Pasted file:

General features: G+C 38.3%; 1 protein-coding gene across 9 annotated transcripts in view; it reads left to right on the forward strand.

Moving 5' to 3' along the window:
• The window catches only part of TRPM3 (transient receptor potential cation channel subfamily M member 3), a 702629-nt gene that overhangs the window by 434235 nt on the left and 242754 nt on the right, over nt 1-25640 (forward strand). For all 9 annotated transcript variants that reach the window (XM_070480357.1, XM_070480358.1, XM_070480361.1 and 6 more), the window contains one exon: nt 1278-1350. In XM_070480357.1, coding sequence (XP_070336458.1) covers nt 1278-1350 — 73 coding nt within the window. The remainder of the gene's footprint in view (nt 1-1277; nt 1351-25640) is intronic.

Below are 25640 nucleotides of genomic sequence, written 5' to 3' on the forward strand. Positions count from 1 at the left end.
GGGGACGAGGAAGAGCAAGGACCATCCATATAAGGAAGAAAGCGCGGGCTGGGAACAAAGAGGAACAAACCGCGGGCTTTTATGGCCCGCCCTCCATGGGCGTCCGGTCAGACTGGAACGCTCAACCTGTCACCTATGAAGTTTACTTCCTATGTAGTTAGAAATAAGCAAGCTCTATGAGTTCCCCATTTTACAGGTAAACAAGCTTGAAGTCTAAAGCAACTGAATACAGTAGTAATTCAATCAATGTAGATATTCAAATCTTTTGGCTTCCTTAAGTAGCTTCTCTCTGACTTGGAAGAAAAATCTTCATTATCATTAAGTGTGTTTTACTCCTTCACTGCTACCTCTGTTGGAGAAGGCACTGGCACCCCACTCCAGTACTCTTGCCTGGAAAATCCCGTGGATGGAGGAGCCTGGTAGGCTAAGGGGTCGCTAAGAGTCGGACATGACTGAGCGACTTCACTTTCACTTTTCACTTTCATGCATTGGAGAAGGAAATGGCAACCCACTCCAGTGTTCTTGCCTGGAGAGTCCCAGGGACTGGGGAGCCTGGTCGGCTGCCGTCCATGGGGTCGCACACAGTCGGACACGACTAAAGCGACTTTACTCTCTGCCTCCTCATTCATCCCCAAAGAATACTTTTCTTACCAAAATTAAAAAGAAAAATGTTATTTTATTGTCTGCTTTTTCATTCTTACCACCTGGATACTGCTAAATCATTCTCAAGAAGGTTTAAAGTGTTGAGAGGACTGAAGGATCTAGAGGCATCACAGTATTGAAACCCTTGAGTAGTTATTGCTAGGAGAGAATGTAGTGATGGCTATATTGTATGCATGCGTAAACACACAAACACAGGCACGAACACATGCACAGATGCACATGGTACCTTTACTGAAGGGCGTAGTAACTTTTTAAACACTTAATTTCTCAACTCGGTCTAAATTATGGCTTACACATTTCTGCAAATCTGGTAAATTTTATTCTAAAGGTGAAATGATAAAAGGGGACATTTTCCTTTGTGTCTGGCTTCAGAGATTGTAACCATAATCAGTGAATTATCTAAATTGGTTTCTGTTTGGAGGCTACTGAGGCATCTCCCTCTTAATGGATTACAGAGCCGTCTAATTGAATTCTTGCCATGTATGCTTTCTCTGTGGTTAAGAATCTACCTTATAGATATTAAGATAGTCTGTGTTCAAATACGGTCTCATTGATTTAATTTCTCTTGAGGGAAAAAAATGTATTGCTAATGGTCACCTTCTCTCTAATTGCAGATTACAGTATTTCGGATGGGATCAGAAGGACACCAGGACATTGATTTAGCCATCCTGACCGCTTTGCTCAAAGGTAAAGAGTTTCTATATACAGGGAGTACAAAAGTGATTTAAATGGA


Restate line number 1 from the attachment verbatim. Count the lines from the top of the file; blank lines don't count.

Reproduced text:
General features: G+C 38.3%; 1 protein-coding gene across 9 annotated transcripts in view; it reads left to right on the forward strand.